If you're planning on spending any time outdoors, you might want to take precautions to protect yourself because the West Nile virus has been detected in New York for the first time in 2023.

Get our free mobile app

According to the New York Post, a New Jersey resident who was infected with the West Nile virus has died as a result of the illness. West Nile virus is transmitted to humans through the bite of infected mosquitoes. The victim is the first confirmed human fatality in New Jersey who had tested positive for the virus this year.

West Nile virus-carrying mosquitos haven't sequestered themselves in New Jersey. They've now migrated to New York.

To date this year, 16 people have been diagnosed with West Nile virus disease in New York City however, there have been no fatalities in New York. According to NYC Health, the cases of West Nile discovered in New York City are the first discovered cases of the year in New York.

Health officials warn that mosquito activity is heightened in September and that all New Yorkers must take precautions to prevent mosquito bites and minimize their risk of contracting the West Nile virus.

How to Prevent West Nile Virus

The Health Department says that all New Yorkers can take simple steps to reduce their risk, such as using EPA-registered insect repellent, especially at dusk and dawn when mosquitos carrying the virus are most active. New Yorkers are also encouraged to empty outdoor containers that hold water because standing water provides a breeding ground for mosquitos.

West Nile Virus Symptoms and Risks

Most people infected with West Nile Virus either show no symptoms or experience mild flu-like symptoms, including fever, headache, muscle aches, rash, and fatigue. While the majority of infected people fully recover, there can be cases of long-term complications. People who are over 60 years old or have weakened immune systems are at a higher risk of developing a more severe and potentially fatal illness known as West Nile neuroinvasive disease (WNND).

The Importance of Using Insect Repellent

Shockingly, it's been discovered that most people infected with West Nile virus didn't use repellent or take necessary precautions to avoid mosquito bites. To protect yourself, you should use an EPA-approved insect repellent that contains picaridin, DEET, oil of lemon eucalyptus, or IR3535.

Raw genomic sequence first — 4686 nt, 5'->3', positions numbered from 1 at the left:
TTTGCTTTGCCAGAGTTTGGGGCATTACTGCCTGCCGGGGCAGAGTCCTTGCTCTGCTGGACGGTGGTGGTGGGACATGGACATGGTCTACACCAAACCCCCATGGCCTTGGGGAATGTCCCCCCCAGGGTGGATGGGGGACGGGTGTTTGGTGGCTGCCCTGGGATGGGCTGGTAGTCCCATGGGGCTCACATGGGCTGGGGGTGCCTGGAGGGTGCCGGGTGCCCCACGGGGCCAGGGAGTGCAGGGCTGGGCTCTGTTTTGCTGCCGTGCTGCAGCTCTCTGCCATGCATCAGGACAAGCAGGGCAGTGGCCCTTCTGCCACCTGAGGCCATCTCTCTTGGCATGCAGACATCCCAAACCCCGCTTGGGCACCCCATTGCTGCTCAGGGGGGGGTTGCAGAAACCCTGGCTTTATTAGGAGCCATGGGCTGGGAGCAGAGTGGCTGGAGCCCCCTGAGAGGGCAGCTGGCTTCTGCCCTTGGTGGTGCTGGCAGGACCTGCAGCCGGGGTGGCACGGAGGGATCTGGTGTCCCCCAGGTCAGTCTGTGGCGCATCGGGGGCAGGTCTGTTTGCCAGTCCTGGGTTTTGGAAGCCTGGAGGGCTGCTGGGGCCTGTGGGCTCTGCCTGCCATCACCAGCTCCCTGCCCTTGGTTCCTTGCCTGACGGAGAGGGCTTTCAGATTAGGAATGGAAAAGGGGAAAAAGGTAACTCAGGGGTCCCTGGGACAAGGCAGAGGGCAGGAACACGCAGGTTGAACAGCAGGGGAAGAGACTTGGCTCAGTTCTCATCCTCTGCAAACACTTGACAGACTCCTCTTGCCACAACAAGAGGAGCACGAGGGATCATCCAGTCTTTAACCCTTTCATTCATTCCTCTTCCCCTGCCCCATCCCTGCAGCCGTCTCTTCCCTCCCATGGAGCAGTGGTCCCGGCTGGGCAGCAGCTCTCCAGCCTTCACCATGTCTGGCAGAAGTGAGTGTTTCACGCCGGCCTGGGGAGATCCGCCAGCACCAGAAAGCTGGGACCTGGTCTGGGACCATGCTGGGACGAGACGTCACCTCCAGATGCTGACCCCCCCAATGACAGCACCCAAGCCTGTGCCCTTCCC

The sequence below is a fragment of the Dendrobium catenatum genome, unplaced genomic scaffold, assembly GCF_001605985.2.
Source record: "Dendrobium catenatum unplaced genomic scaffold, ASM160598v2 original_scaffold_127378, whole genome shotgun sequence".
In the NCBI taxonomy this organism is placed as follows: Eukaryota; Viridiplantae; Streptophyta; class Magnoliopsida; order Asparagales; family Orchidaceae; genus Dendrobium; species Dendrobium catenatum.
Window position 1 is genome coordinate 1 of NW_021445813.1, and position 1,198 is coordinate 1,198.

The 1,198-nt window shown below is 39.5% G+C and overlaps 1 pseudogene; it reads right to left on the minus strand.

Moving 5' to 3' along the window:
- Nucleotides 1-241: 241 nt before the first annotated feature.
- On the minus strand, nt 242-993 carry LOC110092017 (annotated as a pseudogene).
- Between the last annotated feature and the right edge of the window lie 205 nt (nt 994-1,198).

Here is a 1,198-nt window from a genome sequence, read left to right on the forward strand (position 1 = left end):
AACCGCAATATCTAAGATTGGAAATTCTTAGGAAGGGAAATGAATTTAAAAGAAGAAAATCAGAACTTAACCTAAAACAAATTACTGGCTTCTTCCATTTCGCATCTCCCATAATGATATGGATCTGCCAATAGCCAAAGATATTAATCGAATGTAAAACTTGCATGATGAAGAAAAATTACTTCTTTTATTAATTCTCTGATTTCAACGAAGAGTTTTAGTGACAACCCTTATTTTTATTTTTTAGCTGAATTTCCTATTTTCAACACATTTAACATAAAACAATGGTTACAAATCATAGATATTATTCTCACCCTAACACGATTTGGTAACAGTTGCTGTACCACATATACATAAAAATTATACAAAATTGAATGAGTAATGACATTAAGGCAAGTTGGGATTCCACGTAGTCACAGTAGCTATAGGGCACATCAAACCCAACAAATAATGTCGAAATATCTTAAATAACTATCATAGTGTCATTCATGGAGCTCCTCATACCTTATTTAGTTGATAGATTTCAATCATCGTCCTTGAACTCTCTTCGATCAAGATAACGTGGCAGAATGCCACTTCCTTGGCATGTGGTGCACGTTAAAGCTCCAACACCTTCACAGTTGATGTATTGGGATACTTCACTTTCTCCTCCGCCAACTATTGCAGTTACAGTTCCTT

How to Reduce Exposure to Mosquitoes

In addition to using insect repellents, you can make sure that your windows all have screens installed that are free of years and holes, eliminate any standing water on your property, keep your gutters cleaned and drained, and clean pools and hot tubs with chlorine or keep them covered when not using them.

Quiz: Do you know your state insect?

Stacker has used a variety of sources to compile a list of the official state insect(s) of each U.S. state, as well as their unique characteristics. Read on to see if you can guess which insect(s) represent your state. 

LOOK: The most expensive weather and climate disasters in recent decades

Stacker ranked the most expensive climate disasters by the billions since 1980 by the total cost of all damages, adjusted for inflation, based on 2021 data from the National Oceanic and Atmospheric Administration (NOAA). The list starts with Hurricane Sally, which caused $7.3 billion in damages in 2020, and ends with a devastating 2005 hurricane that caused $170 billion in damage and killed at least 1,833 people. Keep reading to discover the 50 of the most expensive climate disasters in recent decades in the U.S.